The Mod Hod Trolley allows you to roll three baskets around on a lightweight aluminum frame. It lays flat between uses, so you could even pop it into your trunk and take it to the farmers' market with you.
The Most Elegant Flower Trug
I love the simple chicness of this Esschert Design flower trug, available on Amazon. The flat bottom is ideal for large kale and swiss chard leaves, plus all your cut flowers. You'll feel like you're gardening in the French countryside—I can almost smell the lavender fields just looking at this gray wicker basket.
Join Gardenary 365 to take our Cut Flower Gardens course. In this online course, you will learn how to grow, harvest, and arrange cut flowers. You'll also have access to our complete Gardenary course library inside 365.
Just One More... A Special Flower Harvest Basket
I had to include this vintage-inspired galvanized flower caddy from Gardener's Supply Company, made specifically for bringing cut flowers indoors or displaying long-stemmed seasonal bouquets. The galvanized steel design is food-safe for your edible flowers, rustproof, and watertight.
Fill each of the four French-flower-market-inspired buckets with fresh water so that your blooms stay fresh until you bring them indoors.
Now, let's talk materials
What's the Best Material for a Harvest Basket?
Wicker might be one of the most beautiful options for material, but it's not the easiest to clean if you're going to be slinging dirt-covered carrots into your harvest basket every day.
In addition to ease of cleaning, something else to consider is the weight of the basket material. Will you be harvesting a lot of heavy fruits?
Let's look at different materials and weigh the benefits of each. We've got links to options in every material, to suite every budget and every need.
The Wire Harvest Basket
Wire harvest baskets are sturdy, easy to clean, and long lasting. While they can carry a lot of heavy vegetables, they're not ideal for small fruits like cherry tomatoes, which might easily slip out or get caught between the rungs.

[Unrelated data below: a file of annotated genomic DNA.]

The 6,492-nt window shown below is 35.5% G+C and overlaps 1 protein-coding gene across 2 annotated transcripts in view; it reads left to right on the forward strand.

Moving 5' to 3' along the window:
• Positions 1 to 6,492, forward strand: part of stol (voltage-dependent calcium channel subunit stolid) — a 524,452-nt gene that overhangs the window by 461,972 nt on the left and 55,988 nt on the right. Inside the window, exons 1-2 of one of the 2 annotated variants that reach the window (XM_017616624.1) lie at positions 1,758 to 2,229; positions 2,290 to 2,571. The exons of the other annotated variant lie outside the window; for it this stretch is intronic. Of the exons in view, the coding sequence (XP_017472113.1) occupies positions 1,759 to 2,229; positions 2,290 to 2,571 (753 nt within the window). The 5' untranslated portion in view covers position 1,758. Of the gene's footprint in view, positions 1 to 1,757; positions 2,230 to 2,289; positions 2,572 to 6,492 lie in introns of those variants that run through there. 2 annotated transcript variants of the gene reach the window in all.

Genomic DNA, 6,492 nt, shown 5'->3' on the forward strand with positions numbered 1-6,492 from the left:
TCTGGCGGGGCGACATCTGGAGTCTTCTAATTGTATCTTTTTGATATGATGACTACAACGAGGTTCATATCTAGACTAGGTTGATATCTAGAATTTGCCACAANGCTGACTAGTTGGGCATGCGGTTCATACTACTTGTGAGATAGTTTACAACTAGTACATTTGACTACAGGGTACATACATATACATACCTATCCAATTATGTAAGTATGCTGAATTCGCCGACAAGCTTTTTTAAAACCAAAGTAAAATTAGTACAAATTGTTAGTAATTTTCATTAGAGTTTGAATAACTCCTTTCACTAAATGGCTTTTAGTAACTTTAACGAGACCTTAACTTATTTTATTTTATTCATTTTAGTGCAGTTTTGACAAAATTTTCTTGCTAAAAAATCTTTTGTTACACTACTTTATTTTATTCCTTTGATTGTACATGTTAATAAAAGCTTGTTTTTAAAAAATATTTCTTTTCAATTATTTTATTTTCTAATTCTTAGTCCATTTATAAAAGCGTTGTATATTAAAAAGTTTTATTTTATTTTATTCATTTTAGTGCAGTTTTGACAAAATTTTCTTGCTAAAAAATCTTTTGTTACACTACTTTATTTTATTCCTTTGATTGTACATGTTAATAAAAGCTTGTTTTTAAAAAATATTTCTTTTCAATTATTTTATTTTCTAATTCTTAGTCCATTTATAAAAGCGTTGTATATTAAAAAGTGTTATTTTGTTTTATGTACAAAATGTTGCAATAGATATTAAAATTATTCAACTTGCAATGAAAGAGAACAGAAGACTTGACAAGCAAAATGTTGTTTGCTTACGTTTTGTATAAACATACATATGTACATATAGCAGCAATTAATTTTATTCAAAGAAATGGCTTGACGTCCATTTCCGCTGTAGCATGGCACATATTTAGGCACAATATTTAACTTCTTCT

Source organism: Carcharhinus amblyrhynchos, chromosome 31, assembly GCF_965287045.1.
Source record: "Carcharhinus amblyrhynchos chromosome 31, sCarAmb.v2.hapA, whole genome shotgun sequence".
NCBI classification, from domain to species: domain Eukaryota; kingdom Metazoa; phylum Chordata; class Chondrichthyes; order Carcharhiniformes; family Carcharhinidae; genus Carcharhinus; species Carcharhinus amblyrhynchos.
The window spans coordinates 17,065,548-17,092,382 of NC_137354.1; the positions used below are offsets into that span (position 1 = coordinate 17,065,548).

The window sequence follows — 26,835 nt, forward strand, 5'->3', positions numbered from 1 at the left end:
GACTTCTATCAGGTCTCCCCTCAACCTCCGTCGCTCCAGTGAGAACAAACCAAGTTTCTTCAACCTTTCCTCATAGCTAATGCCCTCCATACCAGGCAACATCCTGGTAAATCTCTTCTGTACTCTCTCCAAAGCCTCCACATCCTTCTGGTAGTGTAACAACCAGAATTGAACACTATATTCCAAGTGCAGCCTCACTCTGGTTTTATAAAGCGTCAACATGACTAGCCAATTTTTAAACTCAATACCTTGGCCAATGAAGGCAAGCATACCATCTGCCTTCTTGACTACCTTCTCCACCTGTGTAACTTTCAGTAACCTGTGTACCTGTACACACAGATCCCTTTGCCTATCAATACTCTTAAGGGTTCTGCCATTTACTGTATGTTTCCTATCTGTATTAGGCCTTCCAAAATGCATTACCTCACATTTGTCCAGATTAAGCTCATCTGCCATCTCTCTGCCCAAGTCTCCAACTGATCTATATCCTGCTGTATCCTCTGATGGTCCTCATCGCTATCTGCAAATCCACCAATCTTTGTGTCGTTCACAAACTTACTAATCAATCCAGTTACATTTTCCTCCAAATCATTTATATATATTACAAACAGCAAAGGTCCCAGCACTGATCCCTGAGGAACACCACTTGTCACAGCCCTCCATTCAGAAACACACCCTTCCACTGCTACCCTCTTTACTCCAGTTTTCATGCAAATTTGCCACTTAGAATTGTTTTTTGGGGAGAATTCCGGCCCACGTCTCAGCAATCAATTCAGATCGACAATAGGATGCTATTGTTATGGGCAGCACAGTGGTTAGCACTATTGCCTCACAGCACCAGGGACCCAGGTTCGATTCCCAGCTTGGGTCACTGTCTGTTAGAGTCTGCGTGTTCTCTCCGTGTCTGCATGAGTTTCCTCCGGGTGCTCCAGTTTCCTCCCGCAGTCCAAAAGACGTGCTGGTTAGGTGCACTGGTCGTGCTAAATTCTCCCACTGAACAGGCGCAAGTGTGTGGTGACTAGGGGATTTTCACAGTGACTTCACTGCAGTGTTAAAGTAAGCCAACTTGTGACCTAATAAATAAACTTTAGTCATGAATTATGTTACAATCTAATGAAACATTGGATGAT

The Sophie Conran large harvest basket from Williams Sonoma is an elegant take on a traditional wire harvest basket.
The Metal Harvest Basket
Solid metal harvest baskets are the definition of durable, plus they're easy to clean and lack the small holes that could damage your more delicate produce.
The vintage-inspired garden trug from Garrett Wade was modeled after a 1950 English design found in an antique store and is made of galvanized steel for a shiny finish that oozes retro vibes. The handle swivels so that you can sling it over your arm at harvest time.
If you're a fan of copper, this Good Directions garden basket trug is handcrafted from pure copper and available on Amazon. Its aged finish will deepen over time, but this trug will last forever.
The Plastic Harvest Basket
Plastic harvest baskets might just be practical enough for you to overlook their lack of elegance. Plastic, especially polypropylene, is obviously strong, long lasting, easy to clean, and inexpensive. A major bonus is that you can use the basket like a colander to hose off your harvests outdoors before bringing them inside.
The Mod Hod from Gardener's Supply Company is a stackable, polypropylene take on the traditional hod, making for easy storage of garden-fresh produce. It features fold-out legs to keep your harvest off the ground and allow for better drainage after washing. Besides being the most stylish plastic harvest basket I could find, the Mod Hod comes with one incredible design advantage: it can be stacked onto the trolley I featured above.
The Wicker Harvest Basket
There is no more classic harvest basket material than wicker, and for good reason. Wicker is gentle on produce, beautiful, and strong enough to hold heavy harvests.
The one criteria that wicker scores low on is ease of cleaning. You don't want to soak wicker in water, so you'll have to bring dry harvests inside to clean in your kitchen sink and settle for wiping your basket down with a slightly damp cloth. If your wicker gets wet, set it out under direct sunlight for several hours to prevent mold.